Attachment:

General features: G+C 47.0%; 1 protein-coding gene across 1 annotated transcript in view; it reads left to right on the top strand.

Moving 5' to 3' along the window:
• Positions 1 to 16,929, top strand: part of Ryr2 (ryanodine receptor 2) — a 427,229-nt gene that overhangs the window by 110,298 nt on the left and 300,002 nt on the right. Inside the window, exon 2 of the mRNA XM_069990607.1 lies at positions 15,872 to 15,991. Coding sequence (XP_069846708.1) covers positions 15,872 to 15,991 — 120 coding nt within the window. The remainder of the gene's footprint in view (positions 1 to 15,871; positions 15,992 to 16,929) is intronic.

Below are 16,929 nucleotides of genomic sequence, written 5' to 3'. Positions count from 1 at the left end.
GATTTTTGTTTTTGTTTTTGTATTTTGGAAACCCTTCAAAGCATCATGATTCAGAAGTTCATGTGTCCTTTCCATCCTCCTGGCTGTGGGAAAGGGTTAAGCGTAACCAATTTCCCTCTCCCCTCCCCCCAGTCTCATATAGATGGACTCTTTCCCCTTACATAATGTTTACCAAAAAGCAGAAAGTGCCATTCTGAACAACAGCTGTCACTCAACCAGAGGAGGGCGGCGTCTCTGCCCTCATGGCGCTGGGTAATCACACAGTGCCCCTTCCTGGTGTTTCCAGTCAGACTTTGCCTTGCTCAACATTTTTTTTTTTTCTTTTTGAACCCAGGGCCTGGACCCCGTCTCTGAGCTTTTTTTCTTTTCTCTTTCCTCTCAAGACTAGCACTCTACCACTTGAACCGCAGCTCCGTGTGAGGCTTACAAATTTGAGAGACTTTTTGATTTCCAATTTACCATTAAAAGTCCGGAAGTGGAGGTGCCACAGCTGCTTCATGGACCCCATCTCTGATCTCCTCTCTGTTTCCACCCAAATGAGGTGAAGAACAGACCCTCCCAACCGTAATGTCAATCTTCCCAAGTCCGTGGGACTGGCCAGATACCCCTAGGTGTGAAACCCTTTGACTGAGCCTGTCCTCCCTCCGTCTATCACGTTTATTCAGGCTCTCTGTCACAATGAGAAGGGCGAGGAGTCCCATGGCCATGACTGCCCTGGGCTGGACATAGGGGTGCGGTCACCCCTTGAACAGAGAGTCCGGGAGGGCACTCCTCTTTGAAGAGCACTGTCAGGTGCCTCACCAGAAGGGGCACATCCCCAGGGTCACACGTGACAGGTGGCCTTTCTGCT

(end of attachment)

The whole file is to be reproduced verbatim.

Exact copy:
General features: G+C 47.0%; 1 protein-coding gene across 1 annotated transcript in view; it reads left to right on the top strand.

Moving 5' to 3' along the window:
• Positions 1 to 16,929, top strand: part of Ryr2 (ryanodine receptor 2) — a 427,229-nt gene that overhangs the window by 110,298 nt on the left and 300,002 nt on the right. Inside the window, exon 2 of the mRNA XM_069990607.1 lies at positions 15,872 to 15,991. Coding sequence (XP_069846708.1) covers positions 15,872 to 15,991 — 120 coding nt within the window. The remainder of the gene's footprint in view (positions 1 to 15,871; positions 15,992 to 16,929) is intronic.

Below are 16,929 nucleotides of genomic sequence, written 5' to 3'. Positions count from 1 at the left end.
GATTTTTGTTTTTGTTTTTGTATTTTGGAAACCCTTCAAAGCATCATGATTCAGAAGTTCATGTGTCCTTTCCATCCTCCTGGCTGTGGGAAAGGGTTAAGCGTAACCAATTTCCCTCTCCCCTCCCCCCAGTCTCATATAGATGGACTCTTTCCCCTTACATAATGTTTACCAAAAAGCAGAAAGTGCCATTCTGAACAACAGCTGTCACTCAACCAGAGGAGGGCGGCGTCTCTGCCCTCATGGCGCTGGGTAATCACACAGTGCCCCTTCCTGGTGTTTCCAGTCAGACTTTGCCTTGCTCAACATTTTTTTTTTTTCTTTTTGAACCCAGGGCCTGGACCCCGTCTCTGAGCTTTTTTTCTTTTCTCTTTCCTCTCAAGACTAGCACTCTACCACTTGAACCGCAGCTCCGTGTGAGGCTTACAAATTTGAGAGACTTTTTGATTTCCAATTTACCATTAAAAGTCCGGAAGTGGAGGTGCCACAGCTGCTTCATGGACCCCATCTCTGATCTCCTCTCTGTTTCCACCCAAATGAGGTGAAGAACAGACCCTCCCAACCGTAATGTCAATCTTCCCAAGTCCGTGGGACTGGCCAGATACCCCTAGGTGTGAAACCCTTTGACTGAGCCTGTCCTCCCTCCGTCTATCACGTTTATTCAGGCTCTCTGTCACAATGAGAAGGGCGAGGAGTCCCATGGCCATGACTGCCCTGGGCTGGACATAGGGGTGCGGTCACCCCTTGAACAGAGAGTCCGGGAGGGCACTCCTCTTTGAAGAGCACTGTCAGGTGCCTCACCAGAAGGGGCACATCCCCAGGGTCACACGTGACAGGTGGCCTTTCTGCT